How much % of your playback is with pitch on zero?

A friend of mine who still scratches on vinyl was saying that he never uses the pitch control, except to slide it out of the way of his finger/hand movements.

It made me think: how often do we all use pitch? Either with the hardware pitch control, or auto-sync, doesn’t matter?

How much of your usage is the pitch on zero percentage?

For me, My first track might be at 0% but after that, beatmatching will mean that none of my decks will be back on 0% for the rest of the night. The only exception I can think of is if I’ve had to do a cut mix through silence or Echo/wash out effects Into a different genre. And even then the first track might be played at 0% but then it’s almost any % within acceptable reason to keep beatmatching

So I’d probably say that I’m on 0% pitch for about 5% of the night , if that

My sets go somewhere from 160 to 180, or when playing uptempo I go from 190 to 230. So there are tracks that match my current speed, then I have the pitch fader at 0, but if the track is 199 and need to push it a bit, then pitch fader is somhere else than 0. I mostly have the pitch resolution on 4% to have maximum precision. Try to avoid tracks with too much speed difference but if needed then I go to max 20% range. Summing up - yes I use pitch fader a lot.


Exactly the same as @NoiseRiser, except 30-40% less BPM!!!


Traveling +/-4% range mostly for me.


Play most of the time with 4% pitch range…usually return to 0% , as I don’t use Keylock or sync. I play mostly melodic techno and progressive house, so BPM range is around 120-124 BPM most of the time.


Does anyone do much playback at their events at 0% pitch like at 0% pitch for half the night?

Old broadcasting rule. Play tracks at +1% or +2% to make them sound fresh!

I think most radio stations still do this to put more commercials in an hour as well.

At events, I don’t know. Perhaps DJ’s still do this as an old habit; to avoid the zero click on the Technics. :wink:


A lot depends on the genre for this but I know a lot of RnB/HipHop DJ’s play tracks a few percent over 0 simply because it makes it easier to groove to, e.g. Hotline Bling is a “banger” to the HipHop crowd but it’s too slow at 0% to figure out a decent groove that’s inline with the hype part of the night that you’d drop this track, so we play it a few percent above to make it easier.

I’m sure there have been many times where I’ve done an entire gig and not touched the pitch faders at all.

I do mostly general parties these days (pre covid) - birthdays, weddings etc. where the clients want to hear the music untouched. They don’t expect to hear scratching, looping, effects, samples or long beat mixes.

There are plenty of ways to get from one track to another without needing to beat mix or adjust tempo, so I rarely even do running mixes. It’s the music choice that’s important, not how it’s segued.


Like Martijn Garritsen, who’s tracks were made for him to be 138bpm, so he wouldn’t have to pitch. :smirk:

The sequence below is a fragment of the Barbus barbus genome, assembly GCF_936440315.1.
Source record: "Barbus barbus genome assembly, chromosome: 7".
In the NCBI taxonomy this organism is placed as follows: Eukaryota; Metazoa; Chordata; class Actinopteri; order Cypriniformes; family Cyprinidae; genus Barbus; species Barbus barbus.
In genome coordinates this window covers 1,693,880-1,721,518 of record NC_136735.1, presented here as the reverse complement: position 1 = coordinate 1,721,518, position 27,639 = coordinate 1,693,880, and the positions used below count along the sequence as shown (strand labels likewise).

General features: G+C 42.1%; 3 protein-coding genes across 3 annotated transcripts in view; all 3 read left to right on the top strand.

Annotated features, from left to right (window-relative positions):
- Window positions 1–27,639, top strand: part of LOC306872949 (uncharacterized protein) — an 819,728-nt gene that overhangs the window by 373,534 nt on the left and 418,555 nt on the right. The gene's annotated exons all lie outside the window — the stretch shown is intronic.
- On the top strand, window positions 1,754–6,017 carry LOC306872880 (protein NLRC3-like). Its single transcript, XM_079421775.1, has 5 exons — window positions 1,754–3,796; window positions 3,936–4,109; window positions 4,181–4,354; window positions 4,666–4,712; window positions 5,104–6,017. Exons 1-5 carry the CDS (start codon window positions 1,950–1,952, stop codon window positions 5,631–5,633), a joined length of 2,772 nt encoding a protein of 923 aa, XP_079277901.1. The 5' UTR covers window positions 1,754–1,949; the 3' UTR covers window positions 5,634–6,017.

You are right of course. I make evening openers for a wedding-DJ friend of mine, with 3 or 4 tracks fitted in 3 to 4 minutes that the couple specifically chose to start the dance with. Simple transitions and sometimes a real mix

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Me too. I’ve actually been hired by other DJs to make first dance medleys for them, because the tracks were so far apart in genre or BPM (or both) that they couldn’t think of a way to do it themselves.

I got a lot of inspiration from the early DMC DJs who made megamixes when there was no such thing as samplers or key lock. Splicing quarter inch tape to create stutter edits and loops.

For such thing I like to do some old school drop mixing - just find a good spot in both tracks to do an instant change without any blending together. This technique is very fun but also can be very hard if the songs don’t match together.

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Dropping in a Spandau Ballet track in 3-2-1 :wink:

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GOLD! Always believe in your soul.

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I mapped a button on my MCX8000 to an effect string I made in VDJ which stops the song playing instantly then starts the next one (like a chop mix) but with an echo trail from the first track BPM matched to the incoming one.

Works well for parties, weddings etc where the music is quick fire to keep the atmosphere going.

I hardly ever use the pitch sliders when mixing EDM as sync works so well when the BPM and beat grid are correct.

I can see a scratcher not messing with the pitch as often if he’s mostly just scratching over other tracks. I don’t scratch much.

Making mixtapes - I hover around the 0%

Party/Bar/Club/Disco - I don’t know what pitch I’m at, as long it’s moving air and butts

A proper “slam in” on the most epic notable portion is always my go to go for wide tempo or even vibe changes, and you can also get on the mic :studio_microphone:

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Anywhere from 90 bpm to 140… So the pitch slider get used a lot :blush:

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Someone I knew a few years ago used to make tracks for him, and others as a ghost producer. He knew him quite well and can confirm this haha.

Although as we all know this happens to all the top DJs anyway.

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Hmmm…this has made me take a look at the Martin Garrix tracks in my collection.

Most of them are 128bpm. Others are 106, 114, a few around 70.

None (that I’ve got anyway) are 138. Someone has their wires crossed. 128 maybe, not 138.